Punching ANYONE is wrong, Kelly Brook, but does a woman hitting a man make it less of an issue?


Kelly Brook has revealed that she PUNCHED two of her ex boyfriends in the FACE.

She hit ex Danny Cipriani when he flirted with a lap dancer and smacked Jason Statham when he made her ‘feel really stupid’ at Madonna and Guy Ritchie‘s wedding.

Chances are you haven’t heard about these shocking revelations though because apparently people don’t care if it’s a woman who beats a man up rather than the other way around.

In a newspaper serialisation from her upcoming autobiography Close Up, she makes the flippant remarks, in one instance joking that it was like a scene from Jerry Springer.

Talking about the night in 2009 when she lashed out at ex Danny at Spearmint Rhino club in Las Vegas for sneaking his phone number to a lap dancer, she writes: ‘As I headed back to the table, I saw Danny walking towards me. “Babe,” he said, “I’ve been looking for you!” I punched him straight in the face!

‘At that point, four bouncers leaped on me. They picked me up like the crazy, drunk, betrayed woman I was. It had all gone very Jerry Springer.’

Kelly then continues to reveal that Danny Cipriani isn’t the only of her famous exes to be on the receiving end of her fists.

Following an argument on the dance floor at Madonna and Guy Ritchie‘s wedding, Kelly also gives a detailed account of how she gave Jason Statham a blow to the face too as he did a mock dance in front of Gwyneth Paltrow, and I’m unsure how we’re meant to feel?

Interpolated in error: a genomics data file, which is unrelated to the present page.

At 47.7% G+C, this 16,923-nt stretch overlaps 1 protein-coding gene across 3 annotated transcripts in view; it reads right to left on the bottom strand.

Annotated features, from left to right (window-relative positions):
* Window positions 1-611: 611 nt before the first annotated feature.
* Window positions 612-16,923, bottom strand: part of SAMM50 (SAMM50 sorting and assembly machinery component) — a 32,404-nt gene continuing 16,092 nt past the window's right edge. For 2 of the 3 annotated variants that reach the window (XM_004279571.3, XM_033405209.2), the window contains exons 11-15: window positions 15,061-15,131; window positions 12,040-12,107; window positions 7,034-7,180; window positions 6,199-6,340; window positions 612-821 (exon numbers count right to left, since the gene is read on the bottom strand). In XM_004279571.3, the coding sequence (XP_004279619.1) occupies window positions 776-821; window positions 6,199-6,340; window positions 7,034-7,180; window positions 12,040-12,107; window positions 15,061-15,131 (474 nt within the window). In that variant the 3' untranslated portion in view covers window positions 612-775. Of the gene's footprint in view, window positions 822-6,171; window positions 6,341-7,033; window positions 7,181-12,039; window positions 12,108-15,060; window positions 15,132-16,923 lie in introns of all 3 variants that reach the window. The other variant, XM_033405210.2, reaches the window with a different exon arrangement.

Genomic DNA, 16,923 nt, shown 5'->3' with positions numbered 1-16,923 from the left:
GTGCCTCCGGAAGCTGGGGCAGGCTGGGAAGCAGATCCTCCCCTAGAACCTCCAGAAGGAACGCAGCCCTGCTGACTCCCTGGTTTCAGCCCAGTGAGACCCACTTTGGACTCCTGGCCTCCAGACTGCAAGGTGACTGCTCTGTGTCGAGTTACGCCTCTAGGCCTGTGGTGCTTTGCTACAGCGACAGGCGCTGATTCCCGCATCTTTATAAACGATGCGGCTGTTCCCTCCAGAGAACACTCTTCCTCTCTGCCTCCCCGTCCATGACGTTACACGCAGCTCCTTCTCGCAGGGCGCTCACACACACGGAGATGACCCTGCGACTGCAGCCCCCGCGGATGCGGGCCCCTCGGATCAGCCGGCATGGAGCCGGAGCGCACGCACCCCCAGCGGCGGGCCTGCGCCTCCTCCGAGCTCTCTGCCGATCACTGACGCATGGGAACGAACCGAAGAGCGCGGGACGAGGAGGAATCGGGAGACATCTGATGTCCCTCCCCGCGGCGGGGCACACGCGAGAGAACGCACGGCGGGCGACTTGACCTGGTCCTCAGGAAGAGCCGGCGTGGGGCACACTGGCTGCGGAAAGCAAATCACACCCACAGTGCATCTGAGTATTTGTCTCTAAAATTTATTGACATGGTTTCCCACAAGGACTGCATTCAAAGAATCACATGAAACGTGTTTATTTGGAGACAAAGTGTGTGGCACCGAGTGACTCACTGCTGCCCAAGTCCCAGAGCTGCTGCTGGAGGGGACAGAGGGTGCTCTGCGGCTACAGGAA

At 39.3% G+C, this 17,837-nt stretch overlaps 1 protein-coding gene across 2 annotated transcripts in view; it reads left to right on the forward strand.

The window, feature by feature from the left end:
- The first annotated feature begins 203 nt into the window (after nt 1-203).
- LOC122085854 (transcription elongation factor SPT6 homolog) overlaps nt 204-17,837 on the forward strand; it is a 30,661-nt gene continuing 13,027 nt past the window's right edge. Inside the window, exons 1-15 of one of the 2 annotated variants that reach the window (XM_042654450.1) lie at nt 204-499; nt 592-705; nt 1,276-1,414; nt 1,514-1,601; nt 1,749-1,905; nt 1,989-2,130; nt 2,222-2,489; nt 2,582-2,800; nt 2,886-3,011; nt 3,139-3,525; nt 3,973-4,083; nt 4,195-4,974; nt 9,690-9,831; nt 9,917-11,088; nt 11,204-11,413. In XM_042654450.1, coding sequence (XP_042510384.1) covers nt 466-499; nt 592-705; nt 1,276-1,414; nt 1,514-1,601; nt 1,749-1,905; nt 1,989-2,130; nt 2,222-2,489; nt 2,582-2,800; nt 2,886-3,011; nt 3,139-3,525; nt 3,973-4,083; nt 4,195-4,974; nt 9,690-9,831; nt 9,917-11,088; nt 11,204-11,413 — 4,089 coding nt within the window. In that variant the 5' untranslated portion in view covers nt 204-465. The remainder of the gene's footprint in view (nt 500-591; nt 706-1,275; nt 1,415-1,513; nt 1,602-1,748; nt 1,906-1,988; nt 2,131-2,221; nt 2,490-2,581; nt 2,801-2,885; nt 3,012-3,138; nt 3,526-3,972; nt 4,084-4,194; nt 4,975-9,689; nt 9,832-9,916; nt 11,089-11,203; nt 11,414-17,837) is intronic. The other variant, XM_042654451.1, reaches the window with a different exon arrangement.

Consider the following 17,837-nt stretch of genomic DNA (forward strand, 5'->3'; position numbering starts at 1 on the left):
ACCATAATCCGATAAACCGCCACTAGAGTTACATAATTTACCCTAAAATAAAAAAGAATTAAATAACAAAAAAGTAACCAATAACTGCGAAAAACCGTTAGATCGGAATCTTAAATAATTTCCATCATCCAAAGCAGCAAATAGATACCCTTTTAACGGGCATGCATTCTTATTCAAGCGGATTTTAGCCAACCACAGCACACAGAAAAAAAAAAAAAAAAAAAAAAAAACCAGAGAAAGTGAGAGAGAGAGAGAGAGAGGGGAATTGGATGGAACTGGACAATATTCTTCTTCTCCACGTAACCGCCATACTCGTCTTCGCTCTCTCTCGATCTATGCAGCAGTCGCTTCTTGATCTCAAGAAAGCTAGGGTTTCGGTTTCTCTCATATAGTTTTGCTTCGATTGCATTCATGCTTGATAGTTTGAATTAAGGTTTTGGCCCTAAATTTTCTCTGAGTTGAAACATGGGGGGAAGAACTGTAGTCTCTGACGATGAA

Is the idea of a glamorous Kelly Brook physically assaulting these big muscular sports and movie stars meant to provoke humour? Are we meant to laugh as she proudly compares one of the incidents to the Jerry Springer show?

There are many things I’ve come to refer to the glamour model, TV presenter and actress Kelly Brook as over the years – and now it seems I can add abuser to my list.

As a male, I find this all both shocking and surprising.

Surprising how Kelly‘s comments are said so casually with no remorse; and also surprising at the complete lack of public reaction.

Research from the National Centre for Domestic Violence in 2012 shows that approximately 4 million men each year are victims of domestic violence.

Yet only 9% of all reported cases are from males, with many victims failing to speak out due to embarrassment and shame.

When the face of a bruised and battered Rihanna hit the web back in 2009 following a physical altercation with her boyfriend at the time Chris Brown, the world stood still in shock and disbelief.

Whereas today – we’re meant to find the same situation acceptable because it’s female led?

Mark Brooks, chairman of UK’s leading charity supporting male victims of abuse ManKind, yesterday expressed his ‘disappointment’ at the lack of public backlash to Kelly‘s revelations – and I couldn’t agree more.

If Danny Cipriani had hit Kelly, there’d be public outrage. Even if he’d so much as struck her whilst defending himself from her attack it would be deemed morally disgusting.

So, as men, are we simply meant to accept defeat in such situations – because any acts of defence would then turn the incident against us?

Kelly Brook‘s comments certainly raise all kinds of questions in terms of acceptance and equality, but the thing I personally find most disappointing is Kelly Brook‘s utter lack of acknowledgment.

Punching ANYONE is wrong. Fact. Whether it’s a man or a woman doing the punching doesn’t change that.